OT '96 Saturn DOHC won't start

Wife says car suddenly started running very rough on the way to work Friday. Check the
codes, get only "cylinder 3 misfire". OK, plugs are old anyway, so replace all four. Now get
"cylinder 3 misfire" *and* "cylinder 4 misfire". Yes, I gapped them correctly, double-
checked underhood sticker and factory service manual.
Pull plug wires. #3 wire and coil tower corroded. Replace all four plug wires, and wire-brush
#3 coil tower. Now only "cylinder 4 misfire". Engine still runs badly rough.
Coils check OK on ohmmeter, but heck, they're 18 years old, replace them anyway. No
change in rough running or in codes.
Hmm. Fuel problem? Pressure seems OK, so why is #4 misfiring? Disconnect #4 fuel
injector. Engine runs the same with or without #4 connected. Voltage is present at all four
injector connectors.
Removed fuel rail, replaced #4 injector, reinstalled fuel rail.
Now it won't start at all. Cranks OK, and sounds like it's almost catching, but it doesn't run.
No codes, either.
Service manual points at crankshaft position sensor or stuck EGR valve as possible
causes. Pulled sensor, checks out OK (measures 778 ohms, spec is 700 to 900). Pulled
EGR valve, not stuck.
And at this point I am baffled. Any ideas?
Reply to
Doug Miller
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Timing belt ? Have you done a compression check ? If it has a distributor , is the inside clean with no carbon tracks ? Did you bleed all the air from the fuel rail after you reinstalled it ? Did you miss a plug when putting it all back together ? Lots of possibilities to screw up !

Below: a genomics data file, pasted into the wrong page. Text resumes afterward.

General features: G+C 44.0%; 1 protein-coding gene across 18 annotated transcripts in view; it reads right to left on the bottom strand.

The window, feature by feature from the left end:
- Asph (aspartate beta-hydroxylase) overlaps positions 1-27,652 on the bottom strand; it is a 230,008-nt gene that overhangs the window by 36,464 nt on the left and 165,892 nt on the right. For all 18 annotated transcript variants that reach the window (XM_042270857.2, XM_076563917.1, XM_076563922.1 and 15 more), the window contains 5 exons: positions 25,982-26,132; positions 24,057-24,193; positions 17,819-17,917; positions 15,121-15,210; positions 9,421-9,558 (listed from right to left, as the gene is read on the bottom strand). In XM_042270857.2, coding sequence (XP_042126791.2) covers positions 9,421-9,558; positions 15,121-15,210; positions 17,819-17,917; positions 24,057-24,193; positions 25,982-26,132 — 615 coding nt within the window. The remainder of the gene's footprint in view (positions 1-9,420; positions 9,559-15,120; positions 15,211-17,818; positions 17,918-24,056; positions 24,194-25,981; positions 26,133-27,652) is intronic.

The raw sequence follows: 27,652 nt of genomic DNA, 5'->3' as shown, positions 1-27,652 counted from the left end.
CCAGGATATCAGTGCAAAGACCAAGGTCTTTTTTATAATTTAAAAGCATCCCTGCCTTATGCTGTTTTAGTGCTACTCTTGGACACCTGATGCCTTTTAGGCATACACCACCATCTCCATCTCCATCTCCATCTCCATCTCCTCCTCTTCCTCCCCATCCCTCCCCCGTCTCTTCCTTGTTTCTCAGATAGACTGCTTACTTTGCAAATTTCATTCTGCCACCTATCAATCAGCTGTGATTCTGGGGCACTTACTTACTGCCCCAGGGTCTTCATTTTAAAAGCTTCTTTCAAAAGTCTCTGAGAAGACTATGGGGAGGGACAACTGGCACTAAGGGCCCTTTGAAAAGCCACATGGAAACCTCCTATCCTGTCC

Reply to
Terry Coombs
"Terry Coombs" wrote in news:uEjHu.410852$ snipped-for-privacy@fx31.iad:
All four cylinders in spec.
Ignition is totally electronic.
No. Factory service manual doesn't mention any need to do so.
No. Remember that it ran -- but ran rough -- before I replaced the injector. I didn't touch anything in the ignition system while doing that.
I should add that I have checked and rechecked the ignition connections to verify the correct firing order; all is well.
Reply to
Doug Miller
My favorite technique is a squirt of starting fluid.
If it starts and dies, you have fuel issues. If it never starts, it is ignition.
Reply to
David Lesher
No distributor on that vehicle (like most today, it uses Lost Spark - 2 plugs per coil)
What he needs to do is confirm he has spark, and confirm injector operation and fuel pressure. Pull the plugs. Are they clean and white, wet, or black?? Check fuel pressure - is their pressure in the rail with the engine sitting? If not, is there pressure when cranking?
Stethoscope on injectors - do they click when cranking??
Reply to
Okay, the reason I mention this is because I just went through pretty much the same thing with my 98 chev v6, turned out that the rotor had shorted to ground after some 248K miles.
Wouldn't hurt to crank it over in the dark while looking for extraneous sparks.
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One possiblity occurs to me.
Doesn't the fuel rail need to be purged after disconnecting it? I think that there may be a Schrader valve (like tire filling valves) for the purpose. If you have air trapped in the fail, the injectors aren't going to work.
Good Luck, DoN.
Reply to
DoN. Nichols
Don't I recall hearing of a recirc valve that fails to open on a lot of GM of roughly this vintage? Does the Saturn have same issue, maybe?
Reply to
"DoN. Nichols" wrote in news: snipped-for-privacy@Katana.d-and-d.com:
a. cycle ignition on for 5 seconds and then off for 10 seconds. b. repeat step a twice. c. crank engine until it starts (maximum cranking time 20 seconds) d. if engine does not start, repeat steps a-c.
Did that. Still doesn't start.